Over the years practicing as an estate planning and probate lawyer, I’ve heard some really bizarre stories about people making strange requests in their Will.
For example, there was a 37 year old Beverly Hills socialite named Sandra West who left most of her $3 million fortune to her brother; her wish to be buried reclining in her baby-blue Ferrari and dressed in her favorite lace nightgown was granted after her death in 1977.
Another unusual one is McNair Ilgrenfritz, a wealthy music lover and composer. He left $125,000 to be claimed by a major opera house if it would stage one of his operas; the New York Metropolitan Opera declined the request though it described his Phedre and Le Passant as competent.
The best one, however, may be Treasure Island author Robert Louis Stevenson, who left his birthday to a friend who complained about being born on Christmas Day; he asked that Annie H. Ide treat his birthday (November 13) with “moderation and humanity… the said birthday not being so young as it once was.”
Strange as these requests were, the important thing to note is that they were all fulfilled, which is what estate planning is really all about: making sure your wishes are known.
Last Will and Testament
A will allows you to achieve many objectives. You can state how your property should be divided, provide for your loved ones and favorite charity, determine who will receive your heirlooms, set up trust funds, and nominate a guardian for your minor children. The use of a will can save expense during the distribution of your property after your death. Distributing your assets to your family as soon as possible after your death will help them to avoid financial difficulties and emotional stress. When you create your will, you’ll be able to designate:
- The persons or organizations that will receive your property after your death.
- The distribution of your property after your death.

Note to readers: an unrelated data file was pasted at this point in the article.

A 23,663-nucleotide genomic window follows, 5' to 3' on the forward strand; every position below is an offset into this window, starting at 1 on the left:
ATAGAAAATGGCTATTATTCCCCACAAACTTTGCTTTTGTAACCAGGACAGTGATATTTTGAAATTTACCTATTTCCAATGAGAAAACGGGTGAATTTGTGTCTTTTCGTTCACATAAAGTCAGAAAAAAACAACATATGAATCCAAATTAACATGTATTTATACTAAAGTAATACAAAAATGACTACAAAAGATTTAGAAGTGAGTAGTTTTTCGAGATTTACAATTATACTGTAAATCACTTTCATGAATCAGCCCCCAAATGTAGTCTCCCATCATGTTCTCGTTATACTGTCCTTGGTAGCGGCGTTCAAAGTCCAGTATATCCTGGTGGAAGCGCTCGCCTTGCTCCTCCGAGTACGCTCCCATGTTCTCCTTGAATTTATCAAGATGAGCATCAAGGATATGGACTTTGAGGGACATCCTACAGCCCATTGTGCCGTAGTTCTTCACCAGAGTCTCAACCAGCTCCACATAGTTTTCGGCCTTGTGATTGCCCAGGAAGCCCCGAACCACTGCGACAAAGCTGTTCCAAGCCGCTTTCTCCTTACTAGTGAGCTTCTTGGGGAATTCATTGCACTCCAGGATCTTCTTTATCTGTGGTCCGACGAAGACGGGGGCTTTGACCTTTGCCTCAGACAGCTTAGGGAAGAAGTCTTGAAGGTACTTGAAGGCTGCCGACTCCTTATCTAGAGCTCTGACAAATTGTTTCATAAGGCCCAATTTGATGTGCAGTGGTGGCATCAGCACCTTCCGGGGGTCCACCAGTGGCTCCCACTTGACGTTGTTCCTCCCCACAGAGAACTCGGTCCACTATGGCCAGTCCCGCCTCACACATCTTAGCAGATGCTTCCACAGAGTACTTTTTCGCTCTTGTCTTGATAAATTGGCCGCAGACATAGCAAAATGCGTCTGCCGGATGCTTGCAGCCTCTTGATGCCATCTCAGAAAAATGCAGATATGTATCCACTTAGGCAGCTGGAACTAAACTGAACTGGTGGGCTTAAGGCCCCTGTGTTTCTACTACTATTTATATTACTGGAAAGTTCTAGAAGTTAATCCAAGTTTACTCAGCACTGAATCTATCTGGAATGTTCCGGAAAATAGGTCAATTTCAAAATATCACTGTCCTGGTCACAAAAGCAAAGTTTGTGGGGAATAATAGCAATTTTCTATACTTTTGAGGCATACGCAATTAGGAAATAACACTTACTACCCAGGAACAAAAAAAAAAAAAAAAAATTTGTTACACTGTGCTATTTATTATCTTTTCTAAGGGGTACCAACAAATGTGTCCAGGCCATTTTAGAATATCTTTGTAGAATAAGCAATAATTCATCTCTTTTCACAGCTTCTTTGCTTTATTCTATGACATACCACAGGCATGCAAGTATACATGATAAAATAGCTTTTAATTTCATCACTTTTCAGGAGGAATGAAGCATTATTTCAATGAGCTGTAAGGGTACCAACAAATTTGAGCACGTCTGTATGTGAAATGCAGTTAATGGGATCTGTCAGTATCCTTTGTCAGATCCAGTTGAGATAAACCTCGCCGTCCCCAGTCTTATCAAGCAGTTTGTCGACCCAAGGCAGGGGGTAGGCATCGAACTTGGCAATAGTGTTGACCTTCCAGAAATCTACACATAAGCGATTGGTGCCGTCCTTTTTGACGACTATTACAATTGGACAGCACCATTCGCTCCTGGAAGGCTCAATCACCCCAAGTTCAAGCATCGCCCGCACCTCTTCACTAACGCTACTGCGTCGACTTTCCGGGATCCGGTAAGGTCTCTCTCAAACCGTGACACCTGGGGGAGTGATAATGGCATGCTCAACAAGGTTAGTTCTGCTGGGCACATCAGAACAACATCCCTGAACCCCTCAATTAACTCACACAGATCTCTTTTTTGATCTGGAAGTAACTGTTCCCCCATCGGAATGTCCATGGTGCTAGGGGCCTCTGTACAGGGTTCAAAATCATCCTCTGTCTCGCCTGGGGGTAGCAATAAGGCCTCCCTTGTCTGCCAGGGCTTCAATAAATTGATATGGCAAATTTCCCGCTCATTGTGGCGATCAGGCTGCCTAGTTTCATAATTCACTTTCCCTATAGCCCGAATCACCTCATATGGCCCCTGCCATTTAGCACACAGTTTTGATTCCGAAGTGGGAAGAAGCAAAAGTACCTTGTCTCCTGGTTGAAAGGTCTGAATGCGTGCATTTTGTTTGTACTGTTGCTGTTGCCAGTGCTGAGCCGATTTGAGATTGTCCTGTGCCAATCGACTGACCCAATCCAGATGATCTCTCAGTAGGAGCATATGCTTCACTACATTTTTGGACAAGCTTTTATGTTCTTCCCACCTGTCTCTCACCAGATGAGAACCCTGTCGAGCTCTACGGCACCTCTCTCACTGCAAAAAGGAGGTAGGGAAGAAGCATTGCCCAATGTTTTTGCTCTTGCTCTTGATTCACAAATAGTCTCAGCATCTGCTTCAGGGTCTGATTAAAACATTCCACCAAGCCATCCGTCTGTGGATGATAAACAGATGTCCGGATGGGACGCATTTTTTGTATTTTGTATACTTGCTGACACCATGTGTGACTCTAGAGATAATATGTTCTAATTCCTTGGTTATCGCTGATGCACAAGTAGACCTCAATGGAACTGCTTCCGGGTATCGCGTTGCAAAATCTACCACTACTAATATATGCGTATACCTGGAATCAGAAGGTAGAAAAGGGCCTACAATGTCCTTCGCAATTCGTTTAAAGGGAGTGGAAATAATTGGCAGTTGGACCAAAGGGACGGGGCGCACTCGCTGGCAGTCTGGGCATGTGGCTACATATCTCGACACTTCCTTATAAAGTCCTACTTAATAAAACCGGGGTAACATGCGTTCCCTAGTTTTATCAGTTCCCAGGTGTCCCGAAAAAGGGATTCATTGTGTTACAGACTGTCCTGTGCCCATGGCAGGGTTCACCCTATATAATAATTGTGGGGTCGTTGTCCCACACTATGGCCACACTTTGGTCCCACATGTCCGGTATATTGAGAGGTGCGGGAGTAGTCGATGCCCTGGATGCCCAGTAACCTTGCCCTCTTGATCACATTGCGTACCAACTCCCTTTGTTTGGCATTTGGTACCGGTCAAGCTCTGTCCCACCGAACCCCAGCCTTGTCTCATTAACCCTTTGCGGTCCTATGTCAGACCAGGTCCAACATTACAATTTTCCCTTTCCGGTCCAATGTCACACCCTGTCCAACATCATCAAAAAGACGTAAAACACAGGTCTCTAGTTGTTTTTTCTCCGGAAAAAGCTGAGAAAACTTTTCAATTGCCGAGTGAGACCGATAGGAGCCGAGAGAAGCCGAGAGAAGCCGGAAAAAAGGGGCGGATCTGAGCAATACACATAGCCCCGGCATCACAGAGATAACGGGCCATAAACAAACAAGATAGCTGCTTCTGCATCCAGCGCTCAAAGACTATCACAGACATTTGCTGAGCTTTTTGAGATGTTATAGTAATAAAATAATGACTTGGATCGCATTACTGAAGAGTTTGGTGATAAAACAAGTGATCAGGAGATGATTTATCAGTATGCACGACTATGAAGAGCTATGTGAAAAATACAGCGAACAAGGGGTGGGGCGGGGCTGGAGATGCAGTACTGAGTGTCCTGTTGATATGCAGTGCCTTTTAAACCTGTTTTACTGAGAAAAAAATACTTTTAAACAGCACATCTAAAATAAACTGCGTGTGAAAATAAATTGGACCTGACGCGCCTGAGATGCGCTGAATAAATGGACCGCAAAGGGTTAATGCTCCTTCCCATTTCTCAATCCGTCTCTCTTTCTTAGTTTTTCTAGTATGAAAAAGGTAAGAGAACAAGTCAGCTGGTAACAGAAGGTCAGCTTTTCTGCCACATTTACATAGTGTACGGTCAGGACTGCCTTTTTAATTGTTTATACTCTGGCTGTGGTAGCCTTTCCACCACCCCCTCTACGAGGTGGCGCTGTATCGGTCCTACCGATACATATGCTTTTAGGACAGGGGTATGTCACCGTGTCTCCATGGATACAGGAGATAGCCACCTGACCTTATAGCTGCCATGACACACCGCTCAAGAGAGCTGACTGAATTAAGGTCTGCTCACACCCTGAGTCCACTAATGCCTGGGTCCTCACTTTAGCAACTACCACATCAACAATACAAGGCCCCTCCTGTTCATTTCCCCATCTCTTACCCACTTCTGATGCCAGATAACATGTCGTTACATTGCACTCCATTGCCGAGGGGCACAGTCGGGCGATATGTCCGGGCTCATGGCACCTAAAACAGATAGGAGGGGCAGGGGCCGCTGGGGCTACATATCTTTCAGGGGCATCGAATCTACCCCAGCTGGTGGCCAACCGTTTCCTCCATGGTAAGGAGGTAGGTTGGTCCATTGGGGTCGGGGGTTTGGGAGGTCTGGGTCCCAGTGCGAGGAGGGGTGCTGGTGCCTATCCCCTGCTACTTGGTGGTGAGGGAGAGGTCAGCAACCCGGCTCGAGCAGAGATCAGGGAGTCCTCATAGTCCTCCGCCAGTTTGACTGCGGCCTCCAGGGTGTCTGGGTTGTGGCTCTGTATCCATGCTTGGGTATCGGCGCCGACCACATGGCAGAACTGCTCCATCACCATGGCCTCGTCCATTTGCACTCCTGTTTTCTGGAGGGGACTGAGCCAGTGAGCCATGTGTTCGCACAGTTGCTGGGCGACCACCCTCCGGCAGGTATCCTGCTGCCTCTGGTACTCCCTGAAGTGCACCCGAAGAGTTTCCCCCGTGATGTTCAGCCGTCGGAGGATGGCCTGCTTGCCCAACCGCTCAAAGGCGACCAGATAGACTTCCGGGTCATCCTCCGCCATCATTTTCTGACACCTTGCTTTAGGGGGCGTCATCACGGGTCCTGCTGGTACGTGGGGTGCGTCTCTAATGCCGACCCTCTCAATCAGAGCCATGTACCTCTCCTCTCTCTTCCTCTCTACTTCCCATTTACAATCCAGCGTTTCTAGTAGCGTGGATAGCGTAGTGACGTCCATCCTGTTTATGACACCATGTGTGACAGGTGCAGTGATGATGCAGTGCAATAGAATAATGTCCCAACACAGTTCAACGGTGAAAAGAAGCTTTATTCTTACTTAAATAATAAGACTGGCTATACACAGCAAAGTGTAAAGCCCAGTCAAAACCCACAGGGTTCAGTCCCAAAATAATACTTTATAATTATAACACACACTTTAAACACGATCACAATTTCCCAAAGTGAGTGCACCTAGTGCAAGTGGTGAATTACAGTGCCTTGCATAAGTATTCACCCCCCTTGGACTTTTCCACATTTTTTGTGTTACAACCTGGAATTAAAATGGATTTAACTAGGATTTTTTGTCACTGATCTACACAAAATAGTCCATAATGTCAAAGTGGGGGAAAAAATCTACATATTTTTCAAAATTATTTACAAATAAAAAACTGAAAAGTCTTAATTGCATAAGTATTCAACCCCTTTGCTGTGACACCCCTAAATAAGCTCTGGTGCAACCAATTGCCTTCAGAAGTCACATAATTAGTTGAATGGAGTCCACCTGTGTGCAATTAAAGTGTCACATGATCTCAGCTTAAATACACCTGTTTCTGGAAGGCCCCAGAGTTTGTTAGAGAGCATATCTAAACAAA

- The person or organization who will carry out the terms of the will.
- Who will have the responsibility for the minor children if the other parent is unable to serve as the natural guardian.
If you don’t write a will before your death, the distribution of your estate will be decided by state law or by the courts.
Even better, use a revocable living trust to achieve the same objectives but avoid the time and expense of the probate court process after your death.
Durable Powers of Attorney for Property/Financial Matters and for Health Care
If you’re incapable of making financial or health-related decisions on your own, powers of attorney allow you to select a person you trust to make them on your behalf. You should provide this person with as much instruction as you can and inform your agent you’ve granted them this responsibility. It’s a big responsibility and knowing your wishes will make the process much easier. It also avoids the expense of conservatorship proceedings in probate court, which are usually necessary when someone’s incapacitated and they have no powers of attorney. In California, the power of attorney for property is a separate document from the power of attorney for health care, and “durable” means the documents are valid even after the signer loses capacity.
Advance Health Care Directive (Living Will)
Sometimes called an advance directive, a living will is a document that states your wishes in certain health-related scenarios. Whereas a power of attorney lets you give another person decision making power over your care and assets if you’re incapacitated, a living will lets you spell out exactly what you want done in specific cases. Often, this involves what might happen if you’re in a coma or cannot be resuscitated. In California, this document can be part of your power of attorney for health care.
How Can I Help?
If you have questions about wills, revocable living trusts, irrevocable trust, special needs trusts, probate litigation or trust administration, send me an email or call (888) 503-7615. I’m happy to help, and your first consultation is free.